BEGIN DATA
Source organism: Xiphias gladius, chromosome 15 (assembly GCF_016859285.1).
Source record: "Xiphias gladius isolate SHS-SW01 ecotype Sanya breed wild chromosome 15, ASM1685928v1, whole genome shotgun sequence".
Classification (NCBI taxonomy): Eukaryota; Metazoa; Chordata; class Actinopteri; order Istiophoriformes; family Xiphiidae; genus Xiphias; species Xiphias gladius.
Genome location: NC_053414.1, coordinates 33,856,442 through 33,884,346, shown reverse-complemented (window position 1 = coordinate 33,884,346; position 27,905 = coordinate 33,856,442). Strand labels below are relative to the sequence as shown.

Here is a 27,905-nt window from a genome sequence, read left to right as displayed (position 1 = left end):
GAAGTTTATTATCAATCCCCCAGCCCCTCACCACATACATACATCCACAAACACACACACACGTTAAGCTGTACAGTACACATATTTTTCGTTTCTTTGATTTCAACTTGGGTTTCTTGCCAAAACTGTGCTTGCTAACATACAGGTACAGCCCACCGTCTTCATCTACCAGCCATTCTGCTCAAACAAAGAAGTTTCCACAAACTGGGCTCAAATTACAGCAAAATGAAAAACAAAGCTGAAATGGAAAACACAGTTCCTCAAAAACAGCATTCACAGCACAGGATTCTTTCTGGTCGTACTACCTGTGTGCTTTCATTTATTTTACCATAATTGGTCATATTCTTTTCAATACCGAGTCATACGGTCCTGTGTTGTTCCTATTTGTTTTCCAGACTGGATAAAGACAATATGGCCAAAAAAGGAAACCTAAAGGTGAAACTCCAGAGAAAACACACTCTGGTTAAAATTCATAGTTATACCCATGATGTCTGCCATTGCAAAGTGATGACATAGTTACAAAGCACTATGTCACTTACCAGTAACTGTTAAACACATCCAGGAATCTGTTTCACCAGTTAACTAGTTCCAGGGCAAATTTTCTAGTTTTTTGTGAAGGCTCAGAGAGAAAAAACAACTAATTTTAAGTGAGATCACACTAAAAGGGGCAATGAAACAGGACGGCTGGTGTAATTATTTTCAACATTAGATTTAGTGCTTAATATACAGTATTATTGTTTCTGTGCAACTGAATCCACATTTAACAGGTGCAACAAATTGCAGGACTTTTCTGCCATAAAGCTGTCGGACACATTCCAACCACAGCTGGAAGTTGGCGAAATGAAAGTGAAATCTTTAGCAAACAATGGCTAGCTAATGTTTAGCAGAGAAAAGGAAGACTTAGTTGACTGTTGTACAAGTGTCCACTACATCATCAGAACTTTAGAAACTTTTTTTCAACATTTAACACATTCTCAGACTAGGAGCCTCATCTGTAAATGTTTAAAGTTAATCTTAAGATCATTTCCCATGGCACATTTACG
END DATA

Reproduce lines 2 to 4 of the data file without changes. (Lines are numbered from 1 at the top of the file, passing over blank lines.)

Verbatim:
Source record: "Xiphias gladius isolate SHS-SW01 ecotype Sanya breed wild chromosome 15, ASM1685928v1, whole genome shotgun sequence".
Classification (NCBI taxonomy): Eukaryota; Metazoa; Chordata; class Actinopteri; order Istiophoriformes; family Xiphiidae; genus Xiphias; species Xiphias gladius.
Genome location: NC_053414.1, coordinates 33,856,442 through 33,884,346, shown reverse-complemented (window position 1 = coordinate 33,884,346; position 27,905 = coordinate 33,856,442). Strand labels below are relative to the sequence as shown.